Surgery, Brachytherapy, and External-Beam Radiotherapy for Early Prostate Cancer, Richard E. Peschel, PhD, and John W. Colberg, MD. The Lancet Oncology, 2003;4(4):233-241.
|Type of Study||Literature review.|
|Purpose||To compare outcomes for radical prostatectomy and permanent seed implant (brachytherapy), 3DCRT and IMRT.|
|Number of Patients||Not applicable.|
|Type of Patients||Varies by study.|
|Length of Time Patients Were Followed||Varies by study.|
|Results and/or Conclusions||
In a review of published literature, the authors compared outcomes for radical prostatectomy, brachytherapy, 3DCRT (three-dimensional conformal radiotherapy) and IMRT (intensity modulated external-beam radiotherapy). “For patients and their primary-care physicians,” the report stated, “the decision about which of these local modalities will offer optimum treatment can be challenging.” Data format is not uniform, definitions of biochemical disease-free survival vary, and “there is little or no relation between biochemical disease-free survival and cause-specific or overall survival.” Finally, no prospective randomized clinical trials have directly compared these forms of treatment.
The report makes the following observations about brachytherapy:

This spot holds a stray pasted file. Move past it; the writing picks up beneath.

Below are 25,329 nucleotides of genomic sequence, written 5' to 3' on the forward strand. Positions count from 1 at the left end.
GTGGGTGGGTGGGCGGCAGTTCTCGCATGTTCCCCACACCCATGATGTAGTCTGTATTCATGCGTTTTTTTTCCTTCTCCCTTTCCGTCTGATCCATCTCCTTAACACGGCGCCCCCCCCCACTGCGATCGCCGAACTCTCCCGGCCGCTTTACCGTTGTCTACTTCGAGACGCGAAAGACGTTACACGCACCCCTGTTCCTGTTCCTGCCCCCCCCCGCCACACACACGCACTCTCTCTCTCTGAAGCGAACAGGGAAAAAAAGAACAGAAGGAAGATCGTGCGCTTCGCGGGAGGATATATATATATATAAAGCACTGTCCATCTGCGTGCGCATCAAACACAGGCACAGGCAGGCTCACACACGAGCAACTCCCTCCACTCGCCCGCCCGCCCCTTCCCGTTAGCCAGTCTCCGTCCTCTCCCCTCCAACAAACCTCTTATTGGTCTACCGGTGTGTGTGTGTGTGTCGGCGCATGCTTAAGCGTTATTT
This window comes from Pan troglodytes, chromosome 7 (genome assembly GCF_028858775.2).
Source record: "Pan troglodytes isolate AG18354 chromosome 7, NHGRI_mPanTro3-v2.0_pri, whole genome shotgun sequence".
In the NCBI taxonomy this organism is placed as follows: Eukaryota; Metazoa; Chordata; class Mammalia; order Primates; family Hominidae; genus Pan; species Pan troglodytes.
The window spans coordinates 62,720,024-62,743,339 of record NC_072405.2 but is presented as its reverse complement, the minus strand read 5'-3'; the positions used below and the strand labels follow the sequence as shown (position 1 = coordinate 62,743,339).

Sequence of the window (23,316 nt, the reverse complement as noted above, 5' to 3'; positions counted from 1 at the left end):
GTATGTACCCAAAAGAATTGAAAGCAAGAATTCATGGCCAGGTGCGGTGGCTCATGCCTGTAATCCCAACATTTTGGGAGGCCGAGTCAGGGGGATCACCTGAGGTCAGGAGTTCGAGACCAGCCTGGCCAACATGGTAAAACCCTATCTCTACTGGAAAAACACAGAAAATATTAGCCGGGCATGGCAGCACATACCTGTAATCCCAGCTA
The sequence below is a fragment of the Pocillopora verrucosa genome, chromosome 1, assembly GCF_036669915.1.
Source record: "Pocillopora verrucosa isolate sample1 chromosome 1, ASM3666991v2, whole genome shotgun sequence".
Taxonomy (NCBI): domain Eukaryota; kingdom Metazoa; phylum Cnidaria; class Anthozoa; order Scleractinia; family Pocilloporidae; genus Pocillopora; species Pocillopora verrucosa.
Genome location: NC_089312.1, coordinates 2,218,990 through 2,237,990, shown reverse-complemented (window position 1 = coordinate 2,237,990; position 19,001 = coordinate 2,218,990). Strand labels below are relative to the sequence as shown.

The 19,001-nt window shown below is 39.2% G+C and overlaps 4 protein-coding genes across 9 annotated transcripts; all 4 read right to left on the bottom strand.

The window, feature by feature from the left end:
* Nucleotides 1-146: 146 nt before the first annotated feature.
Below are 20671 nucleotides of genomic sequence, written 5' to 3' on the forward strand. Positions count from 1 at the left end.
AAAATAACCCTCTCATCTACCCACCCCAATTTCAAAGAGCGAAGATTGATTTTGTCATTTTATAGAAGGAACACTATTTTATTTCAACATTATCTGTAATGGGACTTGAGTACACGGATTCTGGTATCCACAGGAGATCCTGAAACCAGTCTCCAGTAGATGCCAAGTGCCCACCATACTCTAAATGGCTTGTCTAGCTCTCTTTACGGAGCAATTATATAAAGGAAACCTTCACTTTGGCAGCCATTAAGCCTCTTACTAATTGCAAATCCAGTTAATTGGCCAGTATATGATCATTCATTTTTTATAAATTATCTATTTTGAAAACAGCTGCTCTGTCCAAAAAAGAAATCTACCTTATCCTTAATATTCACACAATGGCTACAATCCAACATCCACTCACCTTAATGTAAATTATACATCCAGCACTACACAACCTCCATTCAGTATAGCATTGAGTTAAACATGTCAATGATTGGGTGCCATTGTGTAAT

|•||Brachytherapy is widely used in the U.S. for many reasons, including “low cost, ease of therapy, short recovery time, low morbidity, and excellent short-term biochemical disease-free survival.”|
|•||“…implants are an excellent approach for patients in the favourable group with Gleason scores less than 7.”|
|•||“The best candidates for radical prostatectomy are also the best candidates for implant therapy.”|
|•||A low rate of major complications is “an attractive feature” of implant therapy. “All patients experience some degree of temporary irritative or obstructive urinary symptoms for 2-6 months after implant therapy, and about 10% develop acute urinary retention. Patients treated with I-125 have a longer duration of obstructive symptoms than those treated with Pd-10339.”|
 Wallner K, Merrick G, True L. et al. 1-125 versus Pd-103 for low-risk prostate cancer: morbidity outcomes from a prospective randomized multicenter trial. Cancer 2002; 8:67-73.
Principal Investigator: Richard E. Peschel, M.D., Yale University School of Medicine, New Haven, Conn.